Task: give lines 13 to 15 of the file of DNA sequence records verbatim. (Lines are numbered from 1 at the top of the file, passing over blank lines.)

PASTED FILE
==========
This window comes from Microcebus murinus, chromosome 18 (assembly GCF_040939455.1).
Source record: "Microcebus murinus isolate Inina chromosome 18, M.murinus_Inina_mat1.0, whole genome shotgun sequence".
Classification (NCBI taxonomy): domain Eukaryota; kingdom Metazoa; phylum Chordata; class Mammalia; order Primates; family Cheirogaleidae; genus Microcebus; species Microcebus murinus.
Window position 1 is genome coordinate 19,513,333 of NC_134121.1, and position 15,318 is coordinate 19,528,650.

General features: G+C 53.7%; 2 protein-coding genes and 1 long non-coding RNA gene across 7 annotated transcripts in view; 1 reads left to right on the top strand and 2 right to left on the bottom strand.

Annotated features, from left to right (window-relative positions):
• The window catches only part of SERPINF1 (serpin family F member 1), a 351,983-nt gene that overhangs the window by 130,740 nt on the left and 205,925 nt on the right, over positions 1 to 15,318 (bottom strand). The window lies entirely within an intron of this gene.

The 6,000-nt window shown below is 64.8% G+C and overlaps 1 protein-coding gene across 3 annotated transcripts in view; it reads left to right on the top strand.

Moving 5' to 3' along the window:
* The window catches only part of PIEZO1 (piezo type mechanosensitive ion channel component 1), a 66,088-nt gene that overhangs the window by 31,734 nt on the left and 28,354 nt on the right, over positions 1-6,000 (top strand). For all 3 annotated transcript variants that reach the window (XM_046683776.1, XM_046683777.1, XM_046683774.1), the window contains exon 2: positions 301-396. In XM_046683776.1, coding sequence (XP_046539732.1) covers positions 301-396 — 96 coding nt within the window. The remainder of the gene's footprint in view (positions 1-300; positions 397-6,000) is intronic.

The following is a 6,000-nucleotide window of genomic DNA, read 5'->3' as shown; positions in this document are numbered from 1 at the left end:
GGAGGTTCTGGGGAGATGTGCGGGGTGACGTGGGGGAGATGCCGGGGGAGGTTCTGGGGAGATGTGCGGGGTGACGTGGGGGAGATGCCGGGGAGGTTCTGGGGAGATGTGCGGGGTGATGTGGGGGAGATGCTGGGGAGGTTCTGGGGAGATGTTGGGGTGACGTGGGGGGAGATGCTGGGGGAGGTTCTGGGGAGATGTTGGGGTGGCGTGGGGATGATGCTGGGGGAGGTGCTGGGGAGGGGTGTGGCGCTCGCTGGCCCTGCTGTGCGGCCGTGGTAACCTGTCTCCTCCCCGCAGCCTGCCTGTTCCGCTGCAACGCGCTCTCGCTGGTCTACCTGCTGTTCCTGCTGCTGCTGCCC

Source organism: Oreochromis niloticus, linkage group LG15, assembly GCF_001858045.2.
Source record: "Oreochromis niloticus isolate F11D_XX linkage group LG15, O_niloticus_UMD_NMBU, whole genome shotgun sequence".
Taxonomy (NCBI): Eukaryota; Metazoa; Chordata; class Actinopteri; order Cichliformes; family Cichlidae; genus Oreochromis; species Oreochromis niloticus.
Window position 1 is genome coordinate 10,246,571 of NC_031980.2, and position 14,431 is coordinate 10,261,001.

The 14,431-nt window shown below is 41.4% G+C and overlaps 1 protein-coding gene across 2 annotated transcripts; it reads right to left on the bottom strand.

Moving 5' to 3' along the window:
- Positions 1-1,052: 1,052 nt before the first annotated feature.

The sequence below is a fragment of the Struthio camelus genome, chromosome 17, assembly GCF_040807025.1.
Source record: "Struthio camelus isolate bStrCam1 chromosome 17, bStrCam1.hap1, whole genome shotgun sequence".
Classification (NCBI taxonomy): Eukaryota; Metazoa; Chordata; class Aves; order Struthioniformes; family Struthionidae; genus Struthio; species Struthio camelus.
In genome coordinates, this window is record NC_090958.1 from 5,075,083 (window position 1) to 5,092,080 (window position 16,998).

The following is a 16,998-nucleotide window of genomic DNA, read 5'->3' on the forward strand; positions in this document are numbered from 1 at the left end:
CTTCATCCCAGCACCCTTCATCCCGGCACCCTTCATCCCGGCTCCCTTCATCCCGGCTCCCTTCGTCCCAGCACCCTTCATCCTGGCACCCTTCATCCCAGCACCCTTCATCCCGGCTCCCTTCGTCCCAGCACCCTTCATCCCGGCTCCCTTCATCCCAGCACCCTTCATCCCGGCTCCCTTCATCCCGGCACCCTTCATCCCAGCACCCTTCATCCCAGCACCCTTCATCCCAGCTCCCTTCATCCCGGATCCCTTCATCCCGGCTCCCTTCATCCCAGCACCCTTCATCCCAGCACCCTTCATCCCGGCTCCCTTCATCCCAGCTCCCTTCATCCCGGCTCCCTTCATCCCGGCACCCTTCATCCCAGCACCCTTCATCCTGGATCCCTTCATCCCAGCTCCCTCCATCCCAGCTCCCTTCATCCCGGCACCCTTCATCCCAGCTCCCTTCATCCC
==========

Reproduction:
Source organism: Oreochromis niloticus, linkage group LG15, assembly GCF_001858045.2.
Source record: "Oreochromis niloticus isolate F11D_XX linkage group LG15, O_niloticus_UMD_NMBU, whole genome shotgun sequence".
Taxonomy (NCBI): Eukaryota; Metazoa; Chordata; class Actinopteri; order Cichliformes; family Cichlidae; genus Oreochromis; species Oreochromis niloticus.